The State of University City Is Pretty Good These Days

Mr. Fox

One of the biggest changes in University City the past year has been the spike in private investment, according to Seth Budick, University City District's head of planning and economic development.

“Specifically in the form of new residential construction,” said Budick.

New units on Hamilton

Last month, UCD released its annual report, State of University City 2013/2014. University City is being stuffed with new residents and businesses and investment like John Madden's Thanksgiving Turkey. And that thing's got eight legs. University City boasts a 93% office occupancy rate and a 90% residential occupancy rate. There are 72,088 jobs, dominated by the school and hospital staffs. Of its 48,589 residents, 88% are students, pointing to the rental craze in the area. By such numbers, University City is where the future is right now. Even the number of patents issued to innovative creative companies in University City is on the rise with 57 being granted in 2008 and 134 in 2012. It's an international neighborhood where 17% of of the population is foreign born.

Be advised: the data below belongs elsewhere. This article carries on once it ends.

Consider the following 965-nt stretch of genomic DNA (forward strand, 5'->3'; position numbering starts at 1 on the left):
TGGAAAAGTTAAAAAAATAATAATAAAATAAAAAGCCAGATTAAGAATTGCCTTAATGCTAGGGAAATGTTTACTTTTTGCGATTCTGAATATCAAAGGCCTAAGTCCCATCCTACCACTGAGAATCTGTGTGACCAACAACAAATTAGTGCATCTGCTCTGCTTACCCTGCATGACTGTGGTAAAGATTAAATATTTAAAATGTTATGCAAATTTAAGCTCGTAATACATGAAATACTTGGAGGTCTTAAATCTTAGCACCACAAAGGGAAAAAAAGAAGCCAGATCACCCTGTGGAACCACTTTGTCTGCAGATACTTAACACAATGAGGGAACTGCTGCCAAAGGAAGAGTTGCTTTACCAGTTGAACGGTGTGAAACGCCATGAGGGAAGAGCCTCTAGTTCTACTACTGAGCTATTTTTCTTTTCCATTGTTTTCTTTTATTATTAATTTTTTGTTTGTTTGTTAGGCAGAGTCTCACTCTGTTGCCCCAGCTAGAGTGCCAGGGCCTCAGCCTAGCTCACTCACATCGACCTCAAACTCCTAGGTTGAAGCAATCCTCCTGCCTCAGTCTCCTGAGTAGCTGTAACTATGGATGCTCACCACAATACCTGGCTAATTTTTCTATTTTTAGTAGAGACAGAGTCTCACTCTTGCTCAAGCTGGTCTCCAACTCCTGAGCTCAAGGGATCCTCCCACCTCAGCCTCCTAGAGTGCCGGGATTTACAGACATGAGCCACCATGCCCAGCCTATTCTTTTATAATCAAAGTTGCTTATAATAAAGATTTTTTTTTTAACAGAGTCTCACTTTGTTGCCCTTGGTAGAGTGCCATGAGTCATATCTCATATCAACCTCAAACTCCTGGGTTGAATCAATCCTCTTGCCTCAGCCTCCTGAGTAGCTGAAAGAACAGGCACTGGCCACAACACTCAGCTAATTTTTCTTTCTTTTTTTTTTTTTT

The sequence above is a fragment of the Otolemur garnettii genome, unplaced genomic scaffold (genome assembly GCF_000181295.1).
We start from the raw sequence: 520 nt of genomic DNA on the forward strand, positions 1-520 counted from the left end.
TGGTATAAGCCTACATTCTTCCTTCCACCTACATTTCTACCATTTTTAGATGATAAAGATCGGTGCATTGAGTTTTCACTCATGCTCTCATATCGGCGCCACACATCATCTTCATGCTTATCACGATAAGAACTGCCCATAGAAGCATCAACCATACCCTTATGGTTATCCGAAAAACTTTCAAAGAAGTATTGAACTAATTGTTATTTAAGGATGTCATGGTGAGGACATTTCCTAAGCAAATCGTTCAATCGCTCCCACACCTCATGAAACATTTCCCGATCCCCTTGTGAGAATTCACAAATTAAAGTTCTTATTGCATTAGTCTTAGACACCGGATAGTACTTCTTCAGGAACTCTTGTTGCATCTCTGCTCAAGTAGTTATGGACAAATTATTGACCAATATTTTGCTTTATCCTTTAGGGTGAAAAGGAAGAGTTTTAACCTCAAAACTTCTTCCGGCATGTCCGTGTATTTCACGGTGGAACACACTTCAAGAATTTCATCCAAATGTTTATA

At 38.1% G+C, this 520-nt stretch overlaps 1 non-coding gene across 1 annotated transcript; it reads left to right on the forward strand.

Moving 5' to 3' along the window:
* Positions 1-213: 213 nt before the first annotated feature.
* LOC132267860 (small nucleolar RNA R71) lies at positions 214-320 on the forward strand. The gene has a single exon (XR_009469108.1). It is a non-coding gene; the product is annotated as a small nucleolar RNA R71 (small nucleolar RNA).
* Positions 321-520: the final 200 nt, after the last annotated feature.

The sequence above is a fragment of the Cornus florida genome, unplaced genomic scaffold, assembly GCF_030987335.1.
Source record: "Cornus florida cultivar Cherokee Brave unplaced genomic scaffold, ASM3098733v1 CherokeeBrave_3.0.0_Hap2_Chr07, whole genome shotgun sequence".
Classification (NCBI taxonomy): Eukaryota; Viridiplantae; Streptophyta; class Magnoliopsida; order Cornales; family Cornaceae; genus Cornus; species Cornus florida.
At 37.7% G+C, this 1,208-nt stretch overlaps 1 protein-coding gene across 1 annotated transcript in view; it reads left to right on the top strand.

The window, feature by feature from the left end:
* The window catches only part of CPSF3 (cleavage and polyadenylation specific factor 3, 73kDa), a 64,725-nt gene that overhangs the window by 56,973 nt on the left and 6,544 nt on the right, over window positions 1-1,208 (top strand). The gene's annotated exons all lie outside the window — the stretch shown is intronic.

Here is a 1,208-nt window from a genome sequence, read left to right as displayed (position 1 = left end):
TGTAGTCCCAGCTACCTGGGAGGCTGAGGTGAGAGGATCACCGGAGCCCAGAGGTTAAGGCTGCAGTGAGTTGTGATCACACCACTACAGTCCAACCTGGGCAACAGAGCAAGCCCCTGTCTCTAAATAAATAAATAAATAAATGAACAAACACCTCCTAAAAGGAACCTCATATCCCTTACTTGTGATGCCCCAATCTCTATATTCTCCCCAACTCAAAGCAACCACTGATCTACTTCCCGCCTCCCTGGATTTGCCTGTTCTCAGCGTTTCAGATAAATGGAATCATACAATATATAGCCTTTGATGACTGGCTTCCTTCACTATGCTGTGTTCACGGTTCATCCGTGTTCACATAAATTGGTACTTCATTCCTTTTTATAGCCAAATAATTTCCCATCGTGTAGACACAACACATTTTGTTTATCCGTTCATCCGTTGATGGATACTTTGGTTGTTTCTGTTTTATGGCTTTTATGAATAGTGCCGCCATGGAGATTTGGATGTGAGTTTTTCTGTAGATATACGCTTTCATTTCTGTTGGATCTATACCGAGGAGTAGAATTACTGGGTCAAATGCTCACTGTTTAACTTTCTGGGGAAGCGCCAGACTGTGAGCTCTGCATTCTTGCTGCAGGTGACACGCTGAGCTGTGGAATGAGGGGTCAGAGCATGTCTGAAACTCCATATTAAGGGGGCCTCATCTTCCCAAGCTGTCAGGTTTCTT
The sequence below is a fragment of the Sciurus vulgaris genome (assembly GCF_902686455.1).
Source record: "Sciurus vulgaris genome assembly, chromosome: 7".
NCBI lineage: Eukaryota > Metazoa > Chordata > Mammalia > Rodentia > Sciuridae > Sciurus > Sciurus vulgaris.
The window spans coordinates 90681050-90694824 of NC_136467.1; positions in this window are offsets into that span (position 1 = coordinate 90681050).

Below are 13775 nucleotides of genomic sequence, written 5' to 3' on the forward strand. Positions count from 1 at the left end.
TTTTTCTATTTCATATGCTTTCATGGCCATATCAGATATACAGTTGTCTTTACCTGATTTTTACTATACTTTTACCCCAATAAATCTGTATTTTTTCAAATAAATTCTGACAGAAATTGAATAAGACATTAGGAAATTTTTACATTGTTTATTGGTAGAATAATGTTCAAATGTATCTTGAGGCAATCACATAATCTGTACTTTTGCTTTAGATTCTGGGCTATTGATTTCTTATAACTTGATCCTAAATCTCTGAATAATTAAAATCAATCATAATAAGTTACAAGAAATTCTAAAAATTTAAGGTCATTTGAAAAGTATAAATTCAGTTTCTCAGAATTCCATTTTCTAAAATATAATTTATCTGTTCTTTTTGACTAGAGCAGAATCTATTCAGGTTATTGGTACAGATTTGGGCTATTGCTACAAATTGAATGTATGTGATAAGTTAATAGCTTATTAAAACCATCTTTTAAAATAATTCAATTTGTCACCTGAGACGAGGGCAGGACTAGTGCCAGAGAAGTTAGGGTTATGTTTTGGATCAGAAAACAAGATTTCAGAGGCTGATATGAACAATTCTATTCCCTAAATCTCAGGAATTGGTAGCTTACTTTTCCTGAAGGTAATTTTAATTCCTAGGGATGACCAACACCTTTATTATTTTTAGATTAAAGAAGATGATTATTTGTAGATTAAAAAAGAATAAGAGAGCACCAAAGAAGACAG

Some of the beds coming soon to University City

Take those numbers and consider that right now there are planned, just finished, or being constructed projects that will bring more than 4,600 new beds to University City in the next few years, according to Budick. And that's all private investment. While developments like Drexel's recently completed $97.6M Chestnut Square are anchored by the schools, they're built with private dollars. And with what seems like a steady stream of new young adults coming into University City every year, one can expect the area will continue to swell. And with all the major universities in the area expanding and the new residential building, expect retail to follow. Yes, we're suspecting a case full of additional quality eateries will be coming soon. Just look at 50th and Baltimore, where nearby, a juice cafe, ice cream shop and a sandwich shop have opened or are on the way. It tastes good out West and will likely continue to get better in the coming years.

--Lou Mancinelli